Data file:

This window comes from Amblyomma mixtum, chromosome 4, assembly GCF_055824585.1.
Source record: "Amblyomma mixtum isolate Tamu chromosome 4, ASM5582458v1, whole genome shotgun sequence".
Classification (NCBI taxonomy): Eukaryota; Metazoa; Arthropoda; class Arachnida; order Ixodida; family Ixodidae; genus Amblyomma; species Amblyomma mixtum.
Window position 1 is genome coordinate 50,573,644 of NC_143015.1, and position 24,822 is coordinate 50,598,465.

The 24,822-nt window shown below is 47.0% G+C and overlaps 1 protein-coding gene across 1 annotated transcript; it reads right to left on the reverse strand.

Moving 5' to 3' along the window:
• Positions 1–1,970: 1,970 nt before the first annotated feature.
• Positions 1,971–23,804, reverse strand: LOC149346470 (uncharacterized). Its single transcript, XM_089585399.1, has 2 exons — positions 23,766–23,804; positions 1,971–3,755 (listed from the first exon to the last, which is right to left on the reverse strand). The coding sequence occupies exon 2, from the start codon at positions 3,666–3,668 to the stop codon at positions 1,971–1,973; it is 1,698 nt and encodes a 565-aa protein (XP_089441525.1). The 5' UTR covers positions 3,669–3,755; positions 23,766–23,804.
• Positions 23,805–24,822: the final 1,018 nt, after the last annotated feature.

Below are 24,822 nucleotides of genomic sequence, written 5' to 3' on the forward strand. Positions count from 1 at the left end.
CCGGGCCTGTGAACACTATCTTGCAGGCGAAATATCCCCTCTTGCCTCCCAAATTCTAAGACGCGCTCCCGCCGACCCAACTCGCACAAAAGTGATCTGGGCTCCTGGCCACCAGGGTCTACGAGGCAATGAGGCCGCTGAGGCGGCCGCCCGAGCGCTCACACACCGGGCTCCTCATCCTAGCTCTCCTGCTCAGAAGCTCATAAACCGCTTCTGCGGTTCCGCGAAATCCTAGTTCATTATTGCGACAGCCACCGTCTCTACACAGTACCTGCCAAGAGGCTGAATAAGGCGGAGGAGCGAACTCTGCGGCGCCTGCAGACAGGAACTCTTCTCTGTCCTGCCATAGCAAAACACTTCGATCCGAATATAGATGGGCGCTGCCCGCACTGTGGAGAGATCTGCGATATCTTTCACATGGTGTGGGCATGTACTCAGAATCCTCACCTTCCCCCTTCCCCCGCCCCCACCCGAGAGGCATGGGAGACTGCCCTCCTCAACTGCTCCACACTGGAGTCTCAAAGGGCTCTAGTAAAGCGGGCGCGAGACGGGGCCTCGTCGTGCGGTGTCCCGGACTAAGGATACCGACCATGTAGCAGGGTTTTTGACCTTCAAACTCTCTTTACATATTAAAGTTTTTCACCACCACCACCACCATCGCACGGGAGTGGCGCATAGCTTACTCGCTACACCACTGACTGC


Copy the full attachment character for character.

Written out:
This window comes from Amblyomma mixtum, chromosome 4, assembly GCF_055824585.1.
Source record: "Amblyomma mixtum isolate Tamu chromosome 4, ASM5582458v1, whole genome shotgun sequence".
Classification (NCBI taxonomy): Eukaryota; Metazoa; Arthropoda; class Arachnida; order Ixodida; family Ixodidae; genus Amblyomma; species Amblyomma mixtum.
Window position 1 is genome coordinate 50,573,644 of NC_143015.1, and position 24,822 is coordinate 50,598,465.

The 24,822-nt window shown below is 47.0% G+C and overlaps 1 protein-coding gene across 1 annotated transcript; it reads right to left on the reverse strand.

Moving 5' to 3' along the window:
• Positions 1–1,970: 1,970 nt before the first annotated feature.
• Positions 1,971–23,804, reverse strand: LOC149346470 (uncharacterized). Its single transcript, XM_089585399.1, has 2 exons — positions 23,766–23,804; positions 1,971–3,755 (listed from the first exon to the last, which is right to left on the reverse strand). The coding sequence occupies exon 2, from the start codon at positions 3,666–3,668 to the stop codon at positions 1,971–1,973; it is 1,698 nt and encodes a 565-aa protein (XP_089441525.1). The 5' UTR covers positions 3,669–3,755; positions 23,766–23,804.
• Positions 23,805–24,822: the final 1,018 nt, after the last annotated feature.

Below are 24,822 nucleotides of genomic sequence, written 5' to 3' on the forward strand. Positions count from 1 at the left end.
CCGGGCCTGTGAACACTATCTTGCAGGCGAAATATCCCCTCTTGCCTCCCAAATTCTAAGACGCGCTCCCGCCGACCCAACTCGCACAAAAGTGATCTGGGCTCCTGGCCACCAGGGTCTACGAGGCAATGAGGCCGCTGAGGCGGCCGCCCGAGCGCTCACACACCGGGCTCCTCATCCTAGCTCTCCTGCTCAGAAGCTCATAAACCGCTTCTGCGGTTCCGCGAAATCCTAGTTCATTATTGCGACAGCCACCGTCTCTACACAGTACCTGCCAAGAGGCTGAATAAGGCGGAGGAGCGAACTCTGCGGCGCCTGCAGACAGGAACTCTTCTCTGTCCTGCCATAGCAAAACACTTCGATCCGAATATAGATGGGCGCTGCCCGCACTGTGGAGAGATCTGCGATATCTTTCACATGGTGTGGGCATGTACTCAGAATCCTCACCTTCCCCCTTCCCCCGCCCCCACCCGAGAGGCATGGGAGACTGCCCTCCTCAACTGCTCCACACTGGAGTCTCAAAGGGCTCTAGTAAAGCGGGCGCGAGACGGGGCCTCGTCGTGCGGTGTCCCGGACTAAGGATACCGACCATGTAGCAGGGTTTTTGACCTTCAAACTCTCTTTACATATTAAAGTTTTTCACCACCACCACCACCATCGCACGGGAGTGGCGCATAGCTTACTCGCTACACCACTGACTGC